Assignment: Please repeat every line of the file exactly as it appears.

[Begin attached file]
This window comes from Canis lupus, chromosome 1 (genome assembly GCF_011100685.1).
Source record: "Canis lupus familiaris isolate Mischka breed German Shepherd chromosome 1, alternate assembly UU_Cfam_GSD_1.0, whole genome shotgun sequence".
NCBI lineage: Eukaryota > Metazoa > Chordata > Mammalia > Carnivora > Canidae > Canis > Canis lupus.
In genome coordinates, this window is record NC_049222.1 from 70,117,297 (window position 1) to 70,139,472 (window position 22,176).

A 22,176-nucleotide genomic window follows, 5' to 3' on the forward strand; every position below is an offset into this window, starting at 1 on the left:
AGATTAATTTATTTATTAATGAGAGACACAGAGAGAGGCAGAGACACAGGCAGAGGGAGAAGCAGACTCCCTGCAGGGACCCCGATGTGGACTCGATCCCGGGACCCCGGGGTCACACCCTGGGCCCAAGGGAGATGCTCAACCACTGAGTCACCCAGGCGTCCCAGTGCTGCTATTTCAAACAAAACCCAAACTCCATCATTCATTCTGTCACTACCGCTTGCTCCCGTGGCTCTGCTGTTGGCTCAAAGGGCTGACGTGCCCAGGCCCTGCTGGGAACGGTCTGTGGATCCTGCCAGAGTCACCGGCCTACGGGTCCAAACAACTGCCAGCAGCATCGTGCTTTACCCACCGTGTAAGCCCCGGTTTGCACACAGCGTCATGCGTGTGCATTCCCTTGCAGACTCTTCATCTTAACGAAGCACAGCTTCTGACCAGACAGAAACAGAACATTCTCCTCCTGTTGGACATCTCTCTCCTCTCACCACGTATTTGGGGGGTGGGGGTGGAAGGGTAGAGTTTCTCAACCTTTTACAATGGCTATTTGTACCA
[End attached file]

This window comes from Canis lupus, chromosome 1 (genome assembly GCF_011100685.1).
Source record: "Canis lupus familiaris isolate Mischka breed German Shepherd chromosome 1, alternate assembly UU_Cfam_GSD_1.0, whole genome shotgun sequence".
NCBI lineage: Eukaryota > Metazoa > Chordata > Mammalia > Carnivora > Canidae > Canis > Canis lupus.
In genome coordinates, this window is record NC_049222.1 from 70,117,297 (window position 1) to 70,139,472 (window position 22,176).

A 22,176-nucleotide genomic window follows, 5' to 3' on the forward strand; every position below is an offset into this window, starting at 1 on the left:
AGATTAATTTATTTATTAATGAGAGACACAGAGAGAGGCAGAGACACAGGCAGAGGGAGAAGCAGACTCCCTGCAGGGACCCCGATGTGGACTCGATCCCGGGACCCCGGGGTCACACCCTGGGCCCAAGGGAGATGCTCAACCACTGAGTCACCCAGGCGTCCCAGTGCTGCTATTTCAAACAAAACCCAAACTCCATCATTCATTCTGTCACTACCGCTTGCTCCCGTGGCTCTGCTGTTGGCTCAAAGGGCTGACGTGCCCAGGCCCTGCTGGGAACGGTCTGTGGATCCTGCCAGAGTCACCGGCCTACGGGTCCAAACAACTGCCAGCAGCATCGTGCTTTACCCACCGTGTAAGCCCCGGTTTGCACACAGCGTCATGCGTGTGCATTCCCTTGCAGACTCTTCATCTTAACGAAGCACAGCTTCTGACCAGACAGAAACAGAACATTCTCCTCCTGTTGGACATCTCTCTCCTCTCACCACGTATTTGGGGGGTGGGGGTGGAAGGGTAGAGTTTCTCAACCTTTTACAATGGCTATTTGTACCA